In recent times, elite athletes have experienced challenges with sleep quality due to their demanding schedules and competition requirements. Therefore, enhancing sleep quality could translate into improved performance [4,13]. Good sleep quality and rest have been previously found to influence coordination and muscle recovery [30], as well as the consolidation of memory (procedural) during the REM phase, which is crucial for athletes and players [30,31,32]. Other techniques for improving sleep quality, such as sleep hygiene education [33] and nutritional intervention [14], have also demonstrated improvements in sleep quality among athletes. However, these techniques rely heavily on the engagement of coaches and trainers and are hindered by limitations associated with being self-directed activities that athletes must fully commit to, a challenge that may be particularly pronounced for young athletes. Integrating NESA neuromodulation techniques as part of daily treatment within sports recovery protocols could promote adherence and offer a conveniently manageable approach for athletes to engage with consistently.
Regarding biomarkers, the cortisol concentration curves were very similar in both groups when considering their respective baseline values. However, the intervention group also exhibited a downward trend, which coincided with the group showing the greatest improvement in sleep variables for duration, REM, and total. This study represents an initial experimental investigation into the use of the NESA neuromodulation technique for sleep and biomarkers. Recent studies conducted by Wu et al. (2008) and Oginska (2020) explored morning serum cortisol concentrations in healthy adult men subjected to sleep restriction to three hours per day. These investigations revealed a noteworthy decrease in morning cortisol levels [34,35].
Previous studies have also investigated the behavior of cortisol and testosterone hormones, as well as the ratio between them, to monitor the recovery status of athletes. This monitoring includes assessing the ability to activate the sympathetic nervous system during physical activity and the capacity to enhance anabolic restorative processes to achieve homeostasis, as indicated by testosterone concentrations. The testosterone:cortisol ratio provides insight into the recovery and fatigue status, as well as the catabolic–anabolic processes that the cellular complexes of players undergo. Additionally, it offers an understanding of the athlete’s trend throughout the microcycles or season [6]. Similarly, other studies have focused on examining significant differences before and after a match to assess the short-term sensitivity of these hormones [7,8,36].
The objective of this preliminary study was to explore differences between the intervention group, which underwent two neuromodulation sessions, to ascertain whether this method enhanced player recovery, and the placebo group, which did not undergo NESA microcurrents. Analysis of hormone levels during the intervention revealed no significant differences between weeks in terms of cortisol, testosterone, and the testosterone:cortisol (T:C) ratio, although a decrease in testosterone and T:C ratio was observed in both groups, likely attributable to the stress and mental fatigue experienced in weeks four and five. The team’s strength and conditioning coach provided a contextual log for the intervention weeks. The week four post-match period began with a two-day lockdown of the players due to COVID-19, followed by PCR testing and a midweek home match on Wednesday without any training sessions. They played another home match on Sunday, resulting in a loss. Week five was finals week, during which the team trained for five consecutive days. The coaching staff noted a general sense of stress within the team atmosphere, compounded by travel of more than seven hours by bus, culminating in a loss in the final match on Sunday. Previous studies have reported an association between basketball players’ mood and testosterone and cortisol concentrations before and after a game [12]. This finding may elucidate the decline in testosterone levels in both groups, attributed to the observed anxious and stressful environment noted by the coaching staff.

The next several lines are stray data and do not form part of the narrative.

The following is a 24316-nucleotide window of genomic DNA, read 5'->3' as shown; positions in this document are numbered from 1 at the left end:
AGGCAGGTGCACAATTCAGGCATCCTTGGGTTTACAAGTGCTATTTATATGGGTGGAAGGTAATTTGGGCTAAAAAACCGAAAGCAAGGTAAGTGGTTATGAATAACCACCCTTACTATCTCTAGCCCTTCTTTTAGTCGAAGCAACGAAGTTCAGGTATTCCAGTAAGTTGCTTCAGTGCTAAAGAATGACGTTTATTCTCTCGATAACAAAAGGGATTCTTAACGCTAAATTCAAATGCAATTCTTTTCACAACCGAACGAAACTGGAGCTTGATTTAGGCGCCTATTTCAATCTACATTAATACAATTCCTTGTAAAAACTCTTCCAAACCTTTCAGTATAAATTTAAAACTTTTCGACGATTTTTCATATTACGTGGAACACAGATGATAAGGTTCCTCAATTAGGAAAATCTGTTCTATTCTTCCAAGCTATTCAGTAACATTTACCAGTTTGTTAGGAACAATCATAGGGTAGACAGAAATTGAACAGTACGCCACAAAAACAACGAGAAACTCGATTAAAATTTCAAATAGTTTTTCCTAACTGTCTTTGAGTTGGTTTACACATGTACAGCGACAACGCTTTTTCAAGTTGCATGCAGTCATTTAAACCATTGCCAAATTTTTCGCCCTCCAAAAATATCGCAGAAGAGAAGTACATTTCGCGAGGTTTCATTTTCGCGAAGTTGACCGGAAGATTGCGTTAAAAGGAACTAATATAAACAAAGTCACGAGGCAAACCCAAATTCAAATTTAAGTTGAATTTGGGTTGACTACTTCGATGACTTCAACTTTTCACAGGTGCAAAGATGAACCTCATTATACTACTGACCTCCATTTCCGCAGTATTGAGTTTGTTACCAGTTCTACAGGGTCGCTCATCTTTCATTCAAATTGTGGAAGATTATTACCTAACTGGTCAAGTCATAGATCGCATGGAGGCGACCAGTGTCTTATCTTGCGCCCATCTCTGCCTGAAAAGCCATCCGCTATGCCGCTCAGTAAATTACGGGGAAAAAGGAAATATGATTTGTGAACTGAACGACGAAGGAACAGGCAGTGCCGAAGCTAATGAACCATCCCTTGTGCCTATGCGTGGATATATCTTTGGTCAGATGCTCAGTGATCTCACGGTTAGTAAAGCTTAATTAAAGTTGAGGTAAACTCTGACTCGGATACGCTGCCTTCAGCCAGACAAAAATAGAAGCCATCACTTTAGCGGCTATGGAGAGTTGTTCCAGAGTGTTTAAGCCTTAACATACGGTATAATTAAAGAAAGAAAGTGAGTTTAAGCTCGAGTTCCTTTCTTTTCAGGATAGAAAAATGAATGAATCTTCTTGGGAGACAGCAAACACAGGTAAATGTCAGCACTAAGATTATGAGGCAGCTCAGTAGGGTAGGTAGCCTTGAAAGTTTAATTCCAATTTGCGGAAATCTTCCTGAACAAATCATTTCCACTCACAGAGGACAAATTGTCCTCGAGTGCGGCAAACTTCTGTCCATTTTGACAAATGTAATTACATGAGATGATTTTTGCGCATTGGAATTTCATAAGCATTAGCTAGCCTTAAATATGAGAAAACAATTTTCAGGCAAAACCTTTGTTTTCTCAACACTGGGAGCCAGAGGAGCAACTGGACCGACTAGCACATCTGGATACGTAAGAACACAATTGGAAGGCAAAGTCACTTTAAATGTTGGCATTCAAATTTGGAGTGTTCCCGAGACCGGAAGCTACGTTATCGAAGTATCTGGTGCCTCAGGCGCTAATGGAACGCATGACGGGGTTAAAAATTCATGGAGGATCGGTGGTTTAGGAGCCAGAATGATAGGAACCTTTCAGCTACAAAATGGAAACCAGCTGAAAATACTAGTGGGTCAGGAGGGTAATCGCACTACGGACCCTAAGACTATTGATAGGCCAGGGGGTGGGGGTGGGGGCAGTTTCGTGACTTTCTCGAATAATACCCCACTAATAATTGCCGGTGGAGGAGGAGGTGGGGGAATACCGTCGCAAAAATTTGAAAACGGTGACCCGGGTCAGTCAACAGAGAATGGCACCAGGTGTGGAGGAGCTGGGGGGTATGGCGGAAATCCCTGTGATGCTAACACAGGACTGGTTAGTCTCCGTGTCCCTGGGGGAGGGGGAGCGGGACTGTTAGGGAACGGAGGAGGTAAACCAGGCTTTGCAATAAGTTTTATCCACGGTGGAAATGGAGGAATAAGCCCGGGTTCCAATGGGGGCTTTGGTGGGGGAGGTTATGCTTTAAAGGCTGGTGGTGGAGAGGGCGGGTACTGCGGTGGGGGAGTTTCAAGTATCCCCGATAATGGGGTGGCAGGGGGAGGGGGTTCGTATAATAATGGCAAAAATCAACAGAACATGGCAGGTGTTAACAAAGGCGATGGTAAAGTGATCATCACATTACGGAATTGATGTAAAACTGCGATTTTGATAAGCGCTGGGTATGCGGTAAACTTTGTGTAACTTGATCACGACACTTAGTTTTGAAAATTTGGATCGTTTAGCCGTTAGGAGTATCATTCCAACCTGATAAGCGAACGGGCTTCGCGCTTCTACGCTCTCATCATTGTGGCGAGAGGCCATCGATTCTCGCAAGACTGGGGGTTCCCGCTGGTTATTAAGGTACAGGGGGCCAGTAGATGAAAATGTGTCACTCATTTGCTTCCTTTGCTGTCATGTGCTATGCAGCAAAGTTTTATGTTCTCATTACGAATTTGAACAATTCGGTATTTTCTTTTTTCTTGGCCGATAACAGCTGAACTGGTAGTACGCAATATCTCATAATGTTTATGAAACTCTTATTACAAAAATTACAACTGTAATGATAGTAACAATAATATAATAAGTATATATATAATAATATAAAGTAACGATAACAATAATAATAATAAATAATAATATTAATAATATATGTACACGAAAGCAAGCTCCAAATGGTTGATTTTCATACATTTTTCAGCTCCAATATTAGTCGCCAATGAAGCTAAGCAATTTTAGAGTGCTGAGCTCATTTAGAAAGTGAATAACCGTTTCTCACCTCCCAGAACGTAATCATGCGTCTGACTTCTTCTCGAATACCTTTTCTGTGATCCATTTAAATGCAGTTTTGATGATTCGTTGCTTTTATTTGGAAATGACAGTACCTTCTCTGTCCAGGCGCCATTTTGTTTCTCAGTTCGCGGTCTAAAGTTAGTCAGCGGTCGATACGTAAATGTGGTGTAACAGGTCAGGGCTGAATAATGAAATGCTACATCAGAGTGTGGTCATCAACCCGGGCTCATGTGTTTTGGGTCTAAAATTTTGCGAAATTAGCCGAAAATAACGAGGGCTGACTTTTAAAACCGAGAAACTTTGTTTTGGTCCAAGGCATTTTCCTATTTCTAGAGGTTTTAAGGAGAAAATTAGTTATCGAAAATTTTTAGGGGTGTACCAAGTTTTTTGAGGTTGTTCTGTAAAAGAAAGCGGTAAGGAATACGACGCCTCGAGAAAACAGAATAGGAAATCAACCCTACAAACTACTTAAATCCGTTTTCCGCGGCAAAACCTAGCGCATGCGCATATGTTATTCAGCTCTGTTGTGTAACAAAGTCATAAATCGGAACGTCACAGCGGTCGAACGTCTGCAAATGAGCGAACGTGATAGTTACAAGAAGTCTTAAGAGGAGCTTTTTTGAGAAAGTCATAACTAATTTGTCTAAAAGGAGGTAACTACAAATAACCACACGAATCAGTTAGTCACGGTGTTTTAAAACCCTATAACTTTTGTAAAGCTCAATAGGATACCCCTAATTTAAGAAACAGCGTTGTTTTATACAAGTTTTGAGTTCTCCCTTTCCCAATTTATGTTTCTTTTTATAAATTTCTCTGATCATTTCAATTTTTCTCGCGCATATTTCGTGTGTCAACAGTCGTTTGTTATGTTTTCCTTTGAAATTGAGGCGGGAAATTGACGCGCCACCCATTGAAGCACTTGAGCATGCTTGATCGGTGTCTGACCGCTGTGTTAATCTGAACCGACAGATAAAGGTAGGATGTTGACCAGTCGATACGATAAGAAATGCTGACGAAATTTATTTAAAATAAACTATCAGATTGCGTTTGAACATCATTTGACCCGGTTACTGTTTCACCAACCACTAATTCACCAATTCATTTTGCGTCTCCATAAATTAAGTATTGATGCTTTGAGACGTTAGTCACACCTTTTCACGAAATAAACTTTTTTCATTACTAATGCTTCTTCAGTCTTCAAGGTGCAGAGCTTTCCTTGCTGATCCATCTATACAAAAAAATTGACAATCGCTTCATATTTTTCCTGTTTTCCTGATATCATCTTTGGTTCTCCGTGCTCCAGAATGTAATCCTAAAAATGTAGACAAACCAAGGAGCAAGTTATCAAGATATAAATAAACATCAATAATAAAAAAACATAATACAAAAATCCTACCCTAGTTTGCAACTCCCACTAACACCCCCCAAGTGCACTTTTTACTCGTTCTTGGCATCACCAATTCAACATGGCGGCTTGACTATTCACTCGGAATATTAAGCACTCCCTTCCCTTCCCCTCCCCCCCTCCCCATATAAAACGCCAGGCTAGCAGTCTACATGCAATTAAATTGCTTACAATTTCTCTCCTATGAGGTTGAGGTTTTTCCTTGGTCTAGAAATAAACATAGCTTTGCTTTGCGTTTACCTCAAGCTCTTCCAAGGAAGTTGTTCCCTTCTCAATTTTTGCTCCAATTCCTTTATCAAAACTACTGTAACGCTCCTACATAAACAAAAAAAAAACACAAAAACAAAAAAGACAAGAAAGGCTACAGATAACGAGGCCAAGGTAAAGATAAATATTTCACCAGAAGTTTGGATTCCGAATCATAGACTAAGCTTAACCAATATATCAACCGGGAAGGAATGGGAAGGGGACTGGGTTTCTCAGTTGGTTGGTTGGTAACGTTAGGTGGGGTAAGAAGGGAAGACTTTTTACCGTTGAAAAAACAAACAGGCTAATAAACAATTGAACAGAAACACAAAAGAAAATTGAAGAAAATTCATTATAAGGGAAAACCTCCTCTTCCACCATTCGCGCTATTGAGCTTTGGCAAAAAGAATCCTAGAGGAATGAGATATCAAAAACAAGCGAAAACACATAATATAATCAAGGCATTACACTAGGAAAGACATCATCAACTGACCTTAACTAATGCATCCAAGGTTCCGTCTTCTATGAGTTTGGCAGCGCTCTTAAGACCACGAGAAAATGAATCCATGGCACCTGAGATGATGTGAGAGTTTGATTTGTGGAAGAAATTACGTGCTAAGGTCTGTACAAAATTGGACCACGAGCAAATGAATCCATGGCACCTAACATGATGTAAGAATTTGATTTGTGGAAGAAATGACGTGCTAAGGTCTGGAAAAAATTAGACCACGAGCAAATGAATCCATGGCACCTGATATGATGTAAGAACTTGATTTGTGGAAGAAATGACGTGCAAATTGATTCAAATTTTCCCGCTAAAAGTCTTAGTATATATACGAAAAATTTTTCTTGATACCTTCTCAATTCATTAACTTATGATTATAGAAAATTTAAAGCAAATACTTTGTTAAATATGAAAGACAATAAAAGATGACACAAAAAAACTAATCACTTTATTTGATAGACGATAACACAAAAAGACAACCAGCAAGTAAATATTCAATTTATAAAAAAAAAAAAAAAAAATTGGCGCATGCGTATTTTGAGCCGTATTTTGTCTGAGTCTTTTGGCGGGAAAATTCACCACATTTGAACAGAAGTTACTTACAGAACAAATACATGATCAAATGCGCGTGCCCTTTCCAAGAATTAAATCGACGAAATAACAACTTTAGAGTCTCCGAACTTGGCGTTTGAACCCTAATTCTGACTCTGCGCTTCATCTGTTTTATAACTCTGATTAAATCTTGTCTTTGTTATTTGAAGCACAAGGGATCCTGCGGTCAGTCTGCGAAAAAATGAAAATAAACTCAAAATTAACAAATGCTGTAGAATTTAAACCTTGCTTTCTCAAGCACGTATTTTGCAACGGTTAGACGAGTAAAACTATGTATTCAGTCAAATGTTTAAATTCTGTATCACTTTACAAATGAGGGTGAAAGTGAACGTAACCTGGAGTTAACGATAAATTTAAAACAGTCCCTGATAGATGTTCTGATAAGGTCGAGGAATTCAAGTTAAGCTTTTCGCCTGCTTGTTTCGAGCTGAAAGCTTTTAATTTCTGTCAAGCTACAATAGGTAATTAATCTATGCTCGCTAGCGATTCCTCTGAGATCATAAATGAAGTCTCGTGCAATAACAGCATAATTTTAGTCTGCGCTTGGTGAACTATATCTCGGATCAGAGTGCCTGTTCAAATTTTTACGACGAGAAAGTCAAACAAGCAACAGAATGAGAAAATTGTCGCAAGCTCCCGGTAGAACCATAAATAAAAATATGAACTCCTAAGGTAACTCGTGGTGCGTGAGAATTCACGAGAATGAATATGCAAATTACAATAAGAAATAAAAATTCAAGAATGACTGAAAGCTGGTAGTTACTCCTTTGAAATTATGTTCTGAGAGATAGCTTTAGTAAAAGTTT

Arruda et al. [7] also observed significant differences in testosterone concentration before training, with lower concentrations observed compared to before a competitive match. Similarly, higher pre- and post-match cortisol levels were observed in games as particularly challenging in medium-difficulty matches. These findings align with the elevated cortisol levels found in the placebo group, while the intervention group exhibited maintenance of these levels. Future research could potentially investigate the use of alternating microcurrents to help maintain cortisol values during critical weeks, such as those during a professional basketball team’s playoff.
Our research is a preliminary study conducted using NESA noninvasive neuromodulation in the elite sports setting. However, there are some limitations to be reported: (1) a small sample size collected, as the data were collected from a single basketball team (2); Oura is a consumer-grade, not research-grade, device and it is convenient but not highly accurate; (3) the lack of ANS activity analysis to understand better the sleep-stage-dependent influence of NESA. Therefore, further studies with a larger sample size in other sports are required, and comparisons should be drawn with coordination, strength, and HRV aspects to obtain a better understanding of the relationship between basketballers’ performance and sleep quality improvement. Future research should seek to fine-tune biomarker variables and replicate these methods in follow-up studies.

5. Conclusions